Location, Location (Bird sites)

To: "" <>
Subject: Location, Location (Bird sites)
From: Ian May <>
Date: Thu, 29 Mar 2001 14:25:45 +0930
Greetings List Members

It occurred to me a while ago, that with Russell?s permission, we could
developed a register of the best locations for finding our Australian
Birds using the birding-aus list site with its comprehensive archive and
search facility.  This would serve a most useful purpose, particularly
if it was produced in an easily recognized form to avoid confusion with
other list discussion.

The concept is that any member could write about a species that is
familiar to them in a brief, consistent format and over a period of
time, a comprehensive register would evolve.  To keep us focused, what I
had in mind was that we could produce a time schedule to cover all our
species over a period of say two years using an agreed order, perhaps
from one of our accepted field guides.  The idea of a schedule is to
help maintain interest over the period of time required, to avoid being
swamped by too much info early in the project, and to adequately cover
each species with a period of time dedicated for each one.

In most cases we could focus on just one species each day restricting
comment to the best site that we know of to find a particular bird using
geographical co-ordinates for GPS where possible, its habitat
preference, local seasonal considerations, any useful hints to help find
it, a rough estimate of expected sighting frequency (by an average to
competent observer) and species abundance.  We could also include a
one-line comment about other special considerations such as conservation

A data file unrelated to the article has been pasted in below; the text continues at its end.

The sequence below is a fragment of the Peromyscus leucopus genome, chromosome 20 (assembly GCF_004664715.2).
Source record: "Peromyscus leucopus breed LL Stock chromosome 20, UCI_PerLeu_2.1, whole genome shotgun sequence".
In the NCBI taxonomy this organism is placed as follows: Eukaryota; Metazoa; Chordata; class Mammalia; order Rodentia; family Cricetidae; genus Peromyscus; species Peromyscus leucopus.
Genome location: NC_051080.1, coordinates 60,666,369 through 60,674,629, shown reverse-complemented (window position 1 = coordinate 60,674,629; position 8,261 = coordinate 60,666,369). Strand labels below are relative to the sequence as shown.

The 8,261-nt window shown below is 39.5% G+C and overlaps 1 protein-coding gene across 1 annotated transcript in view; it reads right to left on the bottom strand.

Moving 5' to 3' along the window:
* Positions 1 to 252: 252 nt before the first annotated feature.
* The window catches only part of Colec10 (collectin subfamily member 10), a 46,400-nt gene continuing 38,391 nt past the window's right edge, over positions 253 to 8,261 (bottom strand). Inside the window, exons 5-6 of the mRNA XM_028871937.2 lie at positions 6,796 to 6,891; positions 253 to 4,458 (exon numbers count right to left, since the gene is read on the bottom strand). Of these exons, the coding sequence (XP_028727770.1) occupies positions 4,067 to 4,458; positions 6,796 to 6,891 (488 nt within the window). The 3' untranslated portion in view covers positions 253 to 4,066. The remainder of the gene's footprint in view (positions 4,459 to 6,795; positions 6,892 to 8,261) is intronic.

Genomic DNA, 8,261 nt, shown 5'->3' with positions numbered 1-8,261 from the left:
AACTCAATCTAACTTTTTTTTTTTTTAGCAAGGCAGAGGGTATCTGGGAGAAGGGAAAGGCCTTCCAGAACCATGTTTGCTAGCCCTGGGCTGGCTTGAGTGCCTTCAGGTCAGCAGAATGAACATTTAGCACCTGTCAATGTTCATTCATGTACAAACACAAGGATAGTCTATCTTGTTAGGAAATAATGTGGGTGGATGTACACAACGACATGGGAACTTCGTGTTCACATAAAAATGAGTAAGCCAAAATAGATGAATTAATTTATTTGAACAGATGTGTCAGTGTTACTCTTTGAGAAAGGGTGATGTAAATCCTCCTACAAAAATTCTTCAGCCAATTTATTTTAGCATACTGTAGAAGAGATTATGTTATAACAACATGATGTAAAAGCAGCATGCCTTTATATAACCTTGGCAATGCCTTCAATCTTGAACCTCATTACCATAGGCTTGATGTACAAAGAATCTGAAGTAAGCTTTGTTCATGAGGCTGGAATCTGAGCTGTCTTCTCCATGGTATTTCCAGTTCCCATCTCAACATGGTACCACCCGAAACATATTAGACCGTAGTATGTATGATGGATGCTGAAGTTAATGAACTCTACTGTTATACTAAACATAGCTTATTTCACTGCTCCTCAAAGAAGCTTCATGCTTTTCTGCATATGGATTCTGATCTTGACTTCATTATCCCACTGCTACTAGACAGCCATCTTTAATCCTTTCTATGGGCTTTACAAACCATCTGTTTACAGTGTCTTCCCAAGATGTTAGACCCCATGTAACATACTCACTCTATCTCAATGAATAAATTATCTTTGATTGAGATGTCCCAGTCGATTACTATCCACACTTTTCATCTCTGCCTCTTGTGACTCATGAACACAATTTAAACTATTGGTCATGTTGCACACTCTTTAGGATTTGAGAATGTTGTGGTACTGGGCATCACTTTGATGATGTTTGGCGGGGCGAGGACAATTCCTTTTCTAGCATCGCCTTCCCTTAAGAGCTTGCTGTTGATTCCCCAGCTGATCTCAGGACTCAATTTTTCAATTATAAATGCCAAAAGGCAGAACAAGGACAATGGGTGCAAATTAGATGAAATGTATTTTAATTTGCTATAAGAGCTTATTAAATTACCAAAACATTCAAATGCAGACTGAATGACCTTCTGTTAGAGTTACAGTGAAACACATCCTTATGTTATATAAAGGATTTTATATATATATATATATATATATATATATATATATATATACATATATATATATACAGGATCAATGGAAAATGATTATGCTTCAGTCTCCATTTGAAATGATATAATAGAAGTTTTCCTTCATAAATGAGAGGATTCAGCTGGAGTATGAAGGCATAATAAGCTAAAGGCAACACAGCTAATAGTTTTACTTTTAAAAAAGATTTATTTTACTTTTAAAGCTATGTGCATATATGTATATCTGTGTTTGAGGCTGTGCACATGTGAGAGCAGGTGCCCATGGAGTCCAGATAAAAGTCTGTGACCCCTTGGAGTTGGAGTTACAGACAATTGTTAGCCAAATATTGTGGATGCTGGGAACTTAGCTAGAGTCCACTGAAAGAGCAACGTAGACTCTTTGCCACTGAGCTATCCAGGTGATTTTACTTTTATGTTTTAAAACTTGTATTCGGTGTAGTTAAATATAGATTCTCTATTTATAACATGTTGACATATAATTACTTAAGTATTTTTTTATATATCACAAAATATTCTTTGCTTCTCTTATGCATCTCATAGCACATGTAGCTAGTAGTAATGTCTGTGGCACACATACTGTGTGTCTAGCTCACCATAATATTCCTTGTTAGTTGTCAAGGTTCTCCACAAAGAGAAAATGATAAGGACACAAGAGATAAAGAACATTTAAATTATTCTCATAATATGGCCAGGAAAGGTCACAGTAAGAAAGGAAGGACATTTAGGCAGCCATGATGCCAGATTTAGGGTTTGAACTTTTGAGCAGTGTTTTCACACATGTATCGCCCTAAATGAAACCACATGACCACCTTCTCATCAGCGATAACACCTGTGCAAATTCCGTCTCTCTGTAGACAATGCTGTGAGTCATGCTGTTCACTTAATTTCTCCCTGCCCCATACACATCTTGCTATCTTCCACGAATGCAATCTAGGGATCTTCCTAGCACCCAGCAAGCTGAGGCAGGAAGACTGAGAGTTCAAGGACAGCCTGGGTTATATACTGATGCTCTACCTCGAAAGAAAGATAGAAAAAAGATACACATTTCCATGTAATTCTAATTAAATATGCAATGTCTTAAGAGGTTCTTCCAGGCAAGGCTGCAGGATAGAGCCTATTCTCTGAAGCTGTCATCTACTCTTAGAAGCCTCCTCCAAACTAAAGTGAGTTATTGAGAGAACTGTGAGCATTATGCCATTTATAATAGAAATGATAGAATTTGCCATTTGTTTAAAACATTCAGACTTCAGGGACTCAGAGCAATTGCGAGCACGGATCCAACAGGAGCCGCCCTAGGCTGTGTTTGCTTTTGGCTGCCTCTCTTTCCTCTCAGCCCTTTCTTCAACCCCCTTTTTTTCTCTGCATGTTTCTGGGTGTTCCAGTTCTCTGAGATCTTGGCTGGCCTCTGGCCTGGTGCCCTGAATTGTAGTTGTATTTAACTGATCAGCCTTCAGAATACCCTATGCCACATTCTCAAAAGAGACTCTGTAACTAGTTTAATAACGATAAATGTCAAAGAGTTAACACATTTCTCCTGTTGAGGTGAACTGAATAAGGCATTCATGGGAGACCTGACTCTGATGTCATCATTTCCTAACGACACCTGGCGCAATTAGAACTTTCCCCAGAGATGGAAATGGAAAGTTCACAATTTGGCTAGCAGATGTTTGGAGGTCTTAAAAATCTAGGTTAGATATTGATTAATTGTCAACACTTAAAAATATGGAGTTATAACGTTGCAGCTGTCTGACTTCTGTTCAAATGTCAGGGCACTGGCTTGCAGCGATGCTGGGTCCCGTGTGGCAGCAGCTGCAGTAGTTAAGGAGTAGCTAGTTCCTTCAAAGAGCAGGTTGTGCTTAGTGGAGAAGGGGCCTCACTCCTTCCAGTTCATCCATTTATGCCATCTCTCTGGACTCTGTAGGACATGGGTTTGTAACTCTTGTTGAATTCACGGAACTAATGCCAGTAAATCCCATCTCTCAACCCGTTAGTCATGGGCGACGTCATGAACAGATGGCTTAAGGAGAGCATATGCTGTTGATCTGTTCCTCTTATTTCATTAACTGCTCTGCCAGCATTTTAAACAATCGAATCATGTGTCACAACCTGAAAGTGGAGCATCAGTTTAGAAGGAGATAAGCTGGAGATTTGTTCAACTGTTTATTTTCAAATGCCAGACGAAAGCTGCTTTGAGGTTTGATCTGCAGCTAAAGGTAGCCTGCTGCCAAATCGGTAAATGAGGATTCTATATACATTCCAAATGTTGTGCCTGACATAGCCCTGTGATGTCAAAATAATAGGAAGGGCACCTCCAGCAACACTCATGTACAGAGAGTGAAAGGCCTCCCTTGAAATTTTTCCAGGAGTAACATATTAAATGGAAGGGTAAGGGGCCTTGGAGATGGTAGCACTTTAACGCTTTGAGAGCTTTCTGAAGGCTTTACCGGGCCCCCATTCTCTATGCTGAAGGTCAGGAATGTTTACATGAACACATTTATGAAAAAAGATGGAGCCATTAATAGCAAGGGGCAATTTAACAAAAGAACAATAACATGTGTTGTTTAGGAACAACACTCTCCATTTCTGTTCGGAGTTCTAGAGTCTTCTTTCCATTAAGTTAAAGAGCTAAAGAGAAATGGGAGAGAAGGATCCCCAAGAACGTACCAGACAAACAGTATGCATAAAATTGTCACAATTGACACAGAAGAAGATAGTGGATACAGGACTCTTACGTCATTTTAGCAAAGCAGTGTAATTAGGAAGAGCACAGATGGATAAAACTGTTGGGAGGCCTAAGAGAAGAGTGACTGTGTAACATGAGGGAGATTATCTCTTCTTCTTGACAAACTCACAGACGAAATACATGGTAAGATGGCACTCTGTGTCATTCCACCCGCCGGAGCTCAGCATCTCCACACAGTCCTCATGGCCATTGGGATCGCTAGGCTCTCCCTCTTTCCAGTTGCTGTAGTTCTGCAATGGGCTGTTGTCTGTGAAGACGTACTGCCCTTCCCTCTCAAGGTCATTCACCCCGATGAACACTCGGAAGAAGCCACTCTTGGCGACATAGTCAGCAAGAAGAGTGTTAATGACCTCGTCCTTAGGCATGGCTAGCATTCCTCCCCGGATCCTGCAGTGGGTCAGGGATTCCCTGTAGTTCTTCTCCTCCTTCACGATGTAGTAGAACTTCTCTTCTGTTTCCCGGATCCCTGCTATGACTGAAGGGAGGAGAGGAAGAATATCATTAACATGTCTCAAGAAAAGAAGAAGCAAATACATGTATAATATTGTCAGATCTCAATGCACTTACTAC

cautions, access permission, contact names (not commercials) etc.

If a participant is away, they could address previously covered species
at any time but to avoid info overload, a suggested guideline should be
to avoid posting discussion (using project format) about species that
are scheduled for future discussion but to encourage enough flexibility
to allow anybody to write about a one off any time.

Some other considerations would be:

1    Consistent format for the subject title (header) showing species
name so that info can be searched for easily and also separated from
other discussion.  This would also allow recipients who are not
interested to delete, block and filter easily if they want to.
2    Content format and size. (Perhaps someone could suggest a simple ½
page form)
3    We should restrict comment to species that we are familiar with and
where we know that the site is a good one.
4    A volunteer or two to communicate as moderators. (I am happy to
5    Is the idea feasible?  What list order should we use.
6    Political or conservation crusade comments are discouraged.

The intention is that this concept should complement existing sources of
info, be relatively informal and provide opportunity for all interested
observers to participate while compiling a really useful guide.

How about somebody suggesting a simple (say) half page form that would
be consistent with archive requirements that can be easily identified
and separated from other discussion?   What do others think?


Ian May
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